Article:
Fitch Ratings has affirmed the Philippines' credit rating at "BBB," which stands a notch above the minimum investment grade, and maintains the outlook on the rating as "stable."
According to Fitch, it continues to view the central bank’s inflation targeting framework and exchange rate regime as credible. I Image: www.solvencyiiwire.com I Gideon Benari, Flickr
Since December 2017, the Philippines has consistently held a "BBB" credit rating from Fitch. The agency revised its outlook on the rating from "negative" to "stable" on May 22, 2023.
Fitch's recent decision acknowledges the country's strong medium-term growth prospects, gradually declining debt, macroeconomic stability, and sound economic policies.
According to Fitch, it continues to view the central bank’s inflation targeting framework and exchange rate regime as credible.
Since May 2022, the BSP’s Monetary Board has increased the policy rate by a total of 450 basis points to 6.5 percent to bring inflation back to within the government’s target range of 2.0 to 4.0 percent. In October this year, the Philippine Statistics Authority (PSA) reported that year-on-year headline inflation slowed to 4.9 percent from 6.1 percent in September.
Fitch anticipates inflation to moderate to 3.5% by 2025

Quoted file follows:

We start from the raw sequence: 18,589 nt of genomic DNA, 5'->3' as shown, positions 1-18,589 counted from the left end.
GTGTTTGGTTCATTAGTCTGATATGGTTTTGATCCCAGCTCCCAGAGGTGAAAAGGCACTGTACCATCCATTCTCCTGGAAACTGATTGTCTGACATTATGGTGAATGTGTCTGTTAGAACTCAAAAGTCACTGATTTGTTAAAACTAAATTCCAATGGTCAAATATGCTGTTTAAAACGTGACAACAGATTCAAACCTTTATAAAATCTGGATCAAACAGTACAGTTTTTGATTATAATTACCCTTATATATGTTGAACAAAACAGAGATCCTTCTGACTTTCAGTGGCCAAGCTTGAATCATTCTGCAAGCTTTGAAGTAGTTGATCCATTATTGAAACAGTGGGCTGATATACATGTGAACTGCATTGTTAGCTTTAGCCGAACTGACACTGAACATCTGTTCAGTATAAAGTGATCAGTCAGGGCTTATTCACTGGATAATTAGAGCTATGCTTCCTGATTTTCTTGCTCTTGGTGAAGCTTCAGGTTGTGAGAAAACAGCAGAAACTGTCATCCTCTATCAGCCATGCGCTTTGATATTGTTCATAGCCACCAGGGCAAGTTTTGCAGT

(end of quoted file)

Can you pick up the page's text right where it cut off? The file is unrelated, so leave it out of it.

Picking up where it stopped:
BSP Governor Eli M. Remolona, Jr. stated, “We welcome Fitch’s recognition of the work being done by the central bank to bring inflation back to within the target range. The BSP will remain data-dependent in managing inflation expectations to avoid the second-round effects of supply shocks."
Meanwhile, Fitch projects the Philippines’ real gross domestic product to grow above 6.0 percent over the medium term, supported by large infrastructure investments as well as trade and investment reforms.
The PSA reported that the Philippine economy rebounded strongly in the third quarter of 2023 with a growth of 5.9 percent, mainly due to the recovery in government spending. Furthermore, Fitch expects the country’s general government debt to decline to 54.0 percent of GDP in 2025 after peaking slightly above this level from 2023 to 2024.
An investment-grade rating indicates lower credit risk, enabling the country to access funding at lower costs from development partners and international capital markets. This allows the redirection of funds, which would have been used for interest payments, to socially beneficial programs and projects.
A ‘BBB’ rating signifies that expectations of default risk are currently low, indicating that the country’s current capacity for payment of financial commitments is considered adequate.
Moreover, an assignment of a “stable” outlook means Fitch is not likely to change its rating over a one- to two-year period.